Gov. Nikki Haley said Friday she is recruiting members from tea parties across the state to advise her on getting results for the rest of her term.
The Governor's Tea Party Coalition could hold its first meeting within a month, with its members consulting with Haley in private about her agenda and what's going on in the state.
"This is trying to use the bully pulpit in a way that we get more people involved in their government, in a way that we get more people educated on the issues that affect them," she said. "And a way to get the Legislature to remember who they work for."
Charleston Tea Party members said they were intrigued by the idea and interested in learning how it will play out.
The conservative-oriented movement sprung up nationwide in early 2009. Its South Carolina activists helped Haley triumph in a four-way GOP gubernatorial primary last year against three better-known opponents.
Haley said she considers herself a product of the tea parties, and also gives the movement credit for her legislative victories so far, such as on-the-record voting and the recent Voter ID bill.
"What I want to do is carry that to the next level, which is to create this coalition of leaders I met throughout the state when I was campaigning, leaders who continue to be supportive of me now," she said.
Haley said she hopes the coalition can help drum up grassroots support for other parts of her agenda, such as creating a new Department of Administration, tort reform and governmental restructuring efforts, such as having the governor and lieutenant governor running on the same ticket.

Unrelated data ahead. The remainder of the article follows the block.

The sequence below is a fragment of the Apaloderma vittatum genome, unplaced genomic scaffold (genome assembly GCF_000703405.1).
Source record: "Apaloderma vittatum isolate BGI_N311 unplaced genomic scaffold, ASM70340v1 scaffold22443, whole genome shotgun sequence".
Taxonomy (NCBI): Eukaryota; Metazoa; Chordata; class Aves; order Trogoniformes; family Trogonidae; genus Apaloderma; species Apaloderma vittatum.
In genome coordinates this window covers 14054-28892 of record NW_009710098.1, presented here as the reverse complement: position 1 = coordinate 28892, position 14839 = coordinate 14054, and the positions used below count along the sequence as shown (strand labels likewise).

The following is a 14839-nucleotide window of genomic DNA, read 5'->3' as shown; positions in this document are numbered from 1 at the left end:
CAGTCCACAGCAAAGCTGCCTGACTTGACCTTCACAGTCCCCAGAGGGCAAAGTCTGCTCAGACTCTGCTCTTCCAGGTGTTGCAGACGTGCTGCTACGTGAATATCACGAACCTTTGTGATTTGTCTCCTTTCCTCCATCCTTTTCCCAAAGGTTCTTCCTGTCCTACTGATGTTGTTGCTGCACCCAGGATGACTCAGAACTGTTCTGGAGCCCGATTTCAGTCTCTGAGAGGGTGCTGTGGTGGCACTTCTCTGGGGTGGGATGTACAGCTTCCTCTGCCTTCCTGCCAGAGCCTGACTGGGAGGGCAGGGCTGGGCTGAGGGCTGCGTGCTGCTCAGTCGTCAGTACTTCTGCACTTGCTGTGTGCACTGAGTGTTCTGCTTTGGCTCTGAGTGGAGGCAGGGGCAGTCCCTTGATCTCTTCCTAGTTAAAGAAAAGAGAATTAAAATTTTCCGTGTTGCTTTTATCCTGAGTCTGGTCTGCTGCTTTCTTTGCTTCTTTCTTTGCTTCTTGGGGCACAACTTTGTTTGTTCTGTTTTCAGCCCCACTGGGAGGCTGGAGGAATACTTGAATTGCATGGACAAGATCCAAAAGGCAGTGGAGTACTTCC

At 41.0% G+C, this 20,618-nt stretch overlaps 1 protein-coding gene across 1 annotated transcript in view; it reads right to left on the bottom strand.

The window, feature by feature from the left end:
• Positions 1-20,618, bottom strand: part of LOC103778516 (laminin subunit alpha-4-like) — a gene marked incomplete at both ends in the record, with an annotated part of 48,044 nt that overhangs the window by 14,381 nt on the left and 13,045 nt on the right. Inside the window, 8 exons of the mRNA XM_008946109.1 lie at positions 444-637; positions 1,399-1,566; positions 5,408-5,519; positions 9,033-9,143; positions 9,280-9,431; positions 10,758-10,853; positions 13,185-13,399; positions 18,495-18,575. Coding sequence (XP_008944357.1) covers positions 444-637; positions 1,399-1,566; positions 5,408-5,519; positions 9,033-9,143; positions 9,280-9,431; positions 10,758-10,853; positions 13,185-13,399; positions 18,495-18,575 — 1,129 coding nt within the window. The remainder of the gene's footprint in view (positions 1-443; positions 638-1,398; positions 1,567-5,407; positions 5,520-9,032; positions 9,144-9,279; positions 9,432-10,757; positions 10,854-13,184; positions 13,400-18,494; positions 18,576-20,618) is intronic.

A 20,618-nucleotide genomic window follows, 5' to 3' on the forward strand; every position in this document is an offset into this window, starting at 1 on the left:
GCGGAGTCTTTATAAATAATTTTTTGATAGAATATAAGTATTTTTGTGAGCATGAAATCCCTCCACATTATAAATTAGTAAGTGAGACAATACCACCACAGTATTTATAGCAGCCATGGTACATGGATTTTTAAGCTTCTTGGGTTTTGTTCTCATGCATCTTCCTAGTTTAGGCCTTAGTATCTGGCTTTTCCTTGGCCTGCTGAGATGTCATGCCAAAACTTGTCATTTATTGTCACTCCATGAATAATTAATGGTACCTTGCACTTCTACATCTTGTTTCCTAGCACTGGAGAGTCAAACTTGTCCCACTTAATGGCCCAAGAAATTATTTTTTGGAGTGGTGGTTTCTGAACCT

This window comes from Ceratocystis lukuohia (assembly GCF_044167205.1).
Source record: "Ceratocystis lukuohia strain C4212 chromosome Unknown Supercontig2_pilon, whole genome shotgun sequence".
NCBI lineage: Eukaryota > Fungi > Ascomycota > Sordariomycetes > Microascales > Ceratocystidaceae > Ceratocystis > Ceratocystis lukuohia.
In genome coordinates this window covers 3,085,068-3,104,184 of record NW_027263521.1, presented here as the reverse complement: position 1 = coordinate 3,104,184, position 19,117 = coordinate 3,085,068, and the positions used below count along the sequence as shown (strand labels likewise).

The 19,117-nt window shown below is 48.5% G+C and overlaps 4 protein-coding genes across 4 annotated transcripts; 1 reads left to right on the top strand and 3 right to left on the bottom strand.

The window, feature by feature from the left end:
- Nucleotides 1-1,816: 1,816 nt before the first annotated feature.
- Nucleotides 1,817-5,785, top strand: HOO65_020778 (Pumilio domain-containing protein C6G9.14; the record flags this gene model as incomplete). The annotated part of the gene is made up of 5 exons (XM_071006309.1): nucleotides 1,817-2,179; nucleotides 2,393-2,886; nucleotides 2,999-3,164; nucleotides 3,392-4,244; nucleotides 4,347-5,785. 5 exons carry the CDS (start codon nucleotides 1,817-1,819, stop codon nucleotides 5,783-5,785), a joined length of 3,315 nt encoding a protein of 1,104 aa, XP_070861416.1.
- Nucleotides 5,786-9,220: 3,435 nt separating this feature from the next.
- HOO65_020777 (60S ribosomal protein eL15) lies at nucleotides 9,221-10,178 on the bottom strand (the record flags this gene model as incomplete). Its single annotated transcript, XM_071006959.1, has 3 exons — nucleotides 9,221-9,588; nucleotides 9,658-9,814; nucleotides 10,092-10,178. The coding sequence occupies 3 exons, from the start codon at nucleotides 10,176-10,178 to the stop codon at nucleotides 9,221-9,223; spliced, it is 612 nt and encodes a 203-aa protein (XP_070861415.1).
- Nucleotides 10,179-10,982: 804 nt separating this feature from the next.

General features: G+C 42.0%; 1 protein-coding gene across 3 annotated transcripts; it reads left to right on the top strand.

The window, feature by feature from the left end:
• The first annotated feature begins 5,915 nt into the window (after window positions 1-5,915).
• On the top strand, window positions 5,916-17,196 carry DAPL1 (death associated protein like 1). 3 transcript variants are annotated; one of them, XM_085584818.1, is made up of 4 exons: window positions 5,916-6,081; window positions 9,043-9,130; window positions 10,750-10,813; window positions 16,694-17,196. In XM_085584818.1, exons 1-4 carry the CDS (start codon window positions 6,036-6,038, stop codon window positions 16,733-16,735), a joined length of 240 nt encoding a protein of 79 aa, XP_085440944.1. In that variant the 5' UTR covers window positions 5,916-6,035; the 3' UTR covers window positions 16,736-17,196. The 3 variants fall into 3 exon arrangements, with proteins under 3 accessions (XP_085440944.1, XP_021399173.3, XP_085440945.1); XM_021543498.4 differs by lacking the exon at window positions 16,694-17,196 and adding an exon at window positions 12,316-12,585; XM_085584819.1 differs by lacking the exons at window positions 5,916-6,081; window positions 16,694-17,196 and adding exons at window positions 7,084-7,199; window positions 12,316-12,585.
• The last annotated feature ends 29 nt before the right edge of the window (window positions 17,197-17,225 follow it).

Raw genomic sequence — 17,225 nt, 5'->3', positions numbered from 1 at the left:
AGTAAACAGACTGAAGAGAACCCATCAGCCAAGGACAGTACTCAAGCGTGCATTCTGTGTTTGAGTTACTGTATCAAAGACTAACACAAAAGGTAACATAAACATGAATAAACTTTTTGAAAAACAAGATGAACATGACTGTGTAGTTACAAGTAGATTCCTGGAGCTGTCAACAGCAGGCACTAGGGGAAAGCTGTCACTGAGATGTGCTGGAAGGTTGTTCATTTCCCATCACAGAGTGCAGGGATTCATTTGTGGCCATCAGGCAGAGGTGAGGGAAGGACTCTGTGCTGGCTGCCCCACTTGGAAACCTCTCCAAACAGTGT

The coalition will remain informal, she said. It won't raise any money or require any state money. "This is very much like me meeting with my management team now or my administration team now," she said.
Haley's spokesman Rob Godfrey said coalition members will come from all corners of the state and will include Allen Olson, who Godfrey said has done "an incredible job with the Columbia Tea Party."
Haley said she is reaching out to other possible members.
Charleston Tea Party Chairman Mike Murphree said Friday he has heard about Haley's coalition plans, but had few details.
"We are glad to see what she's offering and what she's bringing to the table," he said.
While Murphree said his board members would be happy to discuss their possible involvement, some might wonder if this is a real horse or a Trojan one.
"We don't want to get too carried away. We want to stay a little hungry, a little on the outside edge," Murphree said. "If you get pulled into the middle, then you're no longer part of the tea party. You're part of the problem."
Jim Davis, who serves on the Charleston Tea Party board, said he appreciates the idea.
"The only reservation I would have is, how is she going about selecting the participants?" he added. "A lot of people want to go to rallies and make comments and so forth, but some of them aren't willing to get engaged and go to council meetings and go to legislators and talk with them about issues."
Some of her opponents, such as Democratic strategist Lachlan McIntosh, were more skeptical.
"It sure would be nice if Haley stopped pandering to the extremists in the tea party and instead formed a coalition with the state's business community that would help create jobs or a coalition with teachers and principals that would help improve our public schools," he said.
"She's putting the interests of her radical friends ahead of the needs of ordinary South Carolinians."
Haley said she hasn't settled on the size of the coalition, but said, "We're going to keep it small and strong and really results oriented."